At the main part of the site, you can walk up the hill, past stone sarcophagi (Lonely Planet says this was the necropolis) to check out the rock tombs -- you can even go into one -- and wander around the ruins on top, the residence of a 19th-century Ottoman governor, which is nothing more than bare walls now. When we were there, archaeologists were working on the Roman stadium at the bottom of the hill, where the stands have been excavated on one side. Further down the road, there are the remains of a church and public baths, which you can wander around, and the theater, which was fenced off.

But the highlight of our trip to Tlos was finding Bellerophon's tomb, no easy task. Bellerophon is a hero in the Greek myths -- riding Pegasus, he managed to kill the Chimera, a three-headed monster with a lion's head, a goat's body and a serpent's tail. When he died, legend says he was buried in Tlos. The myth says he was disgraced because he thought he was worthy of flying to Mount Olympos, but his tomb -- sporting a temple facade -- is huge.

There aren't any signs on how to get there -- we used Lonely Planet's slightly vague directions and lucked out. Basically, when you're standing at the entrance booth to go up to the acropolis, there are some rock-cut tombs to the right. You walk to them, and then follow the path down along the rock face -- it goes all the way to the bottom of the rock and back up again. About halfway back up, you'll see a flimsy wooden ladder and a spray-painted red arrow -- you go up the ladder and the tomb is right there, to the left. It only takes about 5 minutes to walk there, but it's a pretty steep up/downhill, and we had it to ourselves.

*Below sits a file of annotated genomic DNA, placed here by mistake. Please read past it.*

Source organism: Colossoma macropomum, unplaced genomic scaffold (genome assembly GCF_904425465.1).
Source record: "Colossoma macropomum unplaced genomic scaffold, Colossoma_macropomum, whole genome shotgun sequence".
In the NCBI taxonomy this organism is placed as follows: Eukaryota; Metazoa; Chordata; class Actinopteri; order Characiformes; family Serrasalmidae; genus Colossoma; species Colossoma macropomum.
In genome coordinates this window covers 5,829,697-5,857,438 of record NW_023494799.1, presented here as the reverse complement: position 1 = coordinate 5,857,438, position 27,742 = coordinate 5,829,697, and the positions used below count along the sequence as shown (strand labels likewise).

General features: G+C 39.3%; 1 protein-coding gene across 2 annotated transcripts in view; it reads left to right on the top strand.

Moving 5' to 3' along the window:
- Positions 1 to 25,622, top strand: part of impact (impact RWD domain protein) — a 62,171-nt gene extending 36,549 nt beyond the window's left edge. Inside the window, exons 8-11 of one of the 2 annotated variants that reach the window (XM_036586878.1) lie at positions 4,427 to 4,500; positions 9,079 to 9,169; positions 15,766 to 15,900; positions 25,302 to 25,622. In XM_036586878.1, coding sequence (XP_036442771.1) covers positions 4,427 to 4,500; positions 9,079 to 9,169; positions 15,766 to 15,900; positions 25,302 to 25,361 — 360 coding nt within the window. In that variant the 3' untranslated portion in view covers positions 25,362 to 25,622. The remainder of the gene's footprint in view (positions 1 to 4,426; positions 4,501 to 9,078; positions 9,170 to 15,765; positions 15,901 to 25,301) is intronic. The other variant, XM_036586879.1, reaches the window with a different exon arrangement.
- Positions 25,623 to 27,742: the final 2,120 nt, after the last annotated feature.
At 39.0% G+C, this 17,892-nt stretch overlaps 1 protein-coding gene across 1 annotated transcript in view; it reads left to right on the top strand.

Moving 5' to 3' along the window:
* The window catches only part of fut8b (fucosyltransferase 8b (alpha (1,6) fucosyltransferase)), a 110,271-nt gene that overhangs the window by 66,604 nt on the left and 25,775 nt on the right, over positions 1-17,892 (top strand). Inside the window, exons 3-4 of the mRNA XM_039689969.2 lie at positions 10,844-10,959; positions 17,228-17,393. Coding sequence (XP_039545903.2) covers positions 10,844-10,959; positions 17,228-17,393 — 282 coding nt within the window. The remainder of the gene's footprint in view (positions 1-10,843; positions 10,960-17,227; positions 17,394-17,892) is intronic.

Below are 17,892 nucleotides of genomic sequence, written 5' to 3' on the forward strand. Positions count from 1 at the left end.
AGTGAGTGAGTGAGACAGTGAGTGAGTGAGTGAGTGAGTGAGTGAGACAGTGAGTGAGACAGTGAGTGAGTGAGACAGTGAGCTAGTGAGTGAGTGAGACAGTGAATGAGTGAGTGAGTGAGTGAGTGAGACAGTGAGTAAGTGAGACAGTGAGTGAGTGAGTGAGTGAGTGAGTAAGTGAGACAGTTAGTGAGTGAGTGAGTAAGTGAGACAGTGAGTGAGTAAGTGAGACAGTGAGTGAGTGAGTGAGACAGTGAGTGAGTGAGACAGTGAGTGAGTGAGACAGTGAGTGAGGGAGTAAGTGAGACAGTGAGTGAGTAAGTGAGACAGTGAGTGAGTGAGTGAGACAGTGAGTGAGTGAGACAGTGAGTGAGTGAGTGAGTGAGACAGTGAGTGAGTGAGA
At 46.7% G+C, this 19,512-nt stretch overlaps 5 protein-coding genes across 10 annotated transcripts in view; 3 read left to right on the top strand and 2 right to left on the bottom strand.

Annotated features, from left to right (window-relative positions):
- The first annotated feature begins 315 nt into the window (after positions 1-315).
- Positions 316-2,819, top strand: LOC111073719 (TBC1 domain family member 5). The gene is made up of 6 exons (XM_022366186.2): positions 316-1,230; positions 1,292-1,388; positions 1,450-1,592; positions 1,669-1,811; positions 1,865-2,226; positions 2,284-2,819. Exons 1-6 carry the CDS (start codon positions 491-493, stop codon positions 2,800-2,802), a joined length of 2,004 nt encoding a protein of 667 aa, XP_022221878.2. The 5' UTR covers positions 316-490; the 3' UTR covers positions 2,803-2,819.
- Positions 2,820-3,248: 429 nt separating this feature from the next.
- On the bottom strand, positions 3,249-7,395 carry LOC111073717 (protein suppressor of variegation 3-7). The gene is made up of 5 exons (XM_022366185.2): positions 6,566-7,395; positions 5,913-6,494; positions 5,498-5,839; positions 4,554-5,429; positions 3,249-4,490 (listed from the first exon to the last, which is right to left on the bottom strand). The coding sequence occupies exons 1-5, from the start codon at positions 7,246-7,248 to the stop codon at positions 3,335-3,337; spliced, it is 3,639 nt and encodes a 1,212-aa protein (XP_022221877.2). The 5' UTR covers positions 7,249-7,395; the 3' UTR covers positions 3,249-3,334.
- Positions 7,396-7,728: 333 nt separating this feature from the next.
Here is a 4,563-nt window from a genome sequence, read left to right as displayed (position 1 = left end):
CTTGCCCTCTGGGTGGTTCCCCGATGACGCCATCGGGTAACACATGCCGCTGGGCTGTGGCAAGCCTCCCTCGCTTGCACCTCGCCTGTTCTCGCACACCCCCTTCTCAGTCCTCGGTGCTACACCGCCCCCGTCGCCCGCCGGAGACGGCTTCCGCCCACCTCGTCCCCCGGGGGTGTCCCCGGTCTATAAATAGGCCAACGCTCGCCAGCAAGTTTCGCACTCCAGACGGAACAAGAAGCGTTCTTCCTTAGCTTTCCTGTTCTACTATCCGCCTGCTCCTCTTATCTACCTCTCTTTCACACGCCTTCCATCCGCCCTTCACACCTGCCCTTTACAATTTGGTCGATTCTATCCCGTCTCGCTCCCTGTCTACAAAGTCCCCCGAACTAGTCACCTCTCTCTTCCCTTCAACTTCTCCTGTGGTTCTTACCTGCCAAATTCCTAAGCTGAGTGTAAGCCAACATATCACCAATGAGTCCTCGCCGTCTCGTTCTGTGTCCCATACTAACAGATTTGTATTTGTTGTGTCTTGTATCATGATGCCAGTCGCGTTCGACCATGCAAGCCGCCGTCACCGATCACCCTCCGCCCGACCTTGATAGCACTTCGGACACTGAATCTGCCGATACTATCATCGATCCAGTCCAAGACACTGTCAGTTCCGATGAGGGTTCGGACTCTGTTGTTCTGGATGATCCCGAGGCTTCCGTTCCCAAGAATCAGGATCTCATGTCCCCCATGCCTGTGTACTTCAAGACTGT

There's nothing in the tomb (or in any of the tombs), but Bellerophon's does have some reliefs on the outer walls, including one of him riding Pegasus. (You can see it on the wall behind me.)

We left Tlos early afternoon and headed toward Saklikent Gorge. This area of Turkey is largely agricultural, and as we drove along the two-lane road, past stands of trees and up and down mini-mountains, we saw beehives, sundried tomatoes actually being sundried on metal roofs, a zillion pomegranate trees, melons growing in fields... It took longer than expected to get to Saklikent (and back to the main road), so we decided to leave the gorge for another trip and just go to Patara.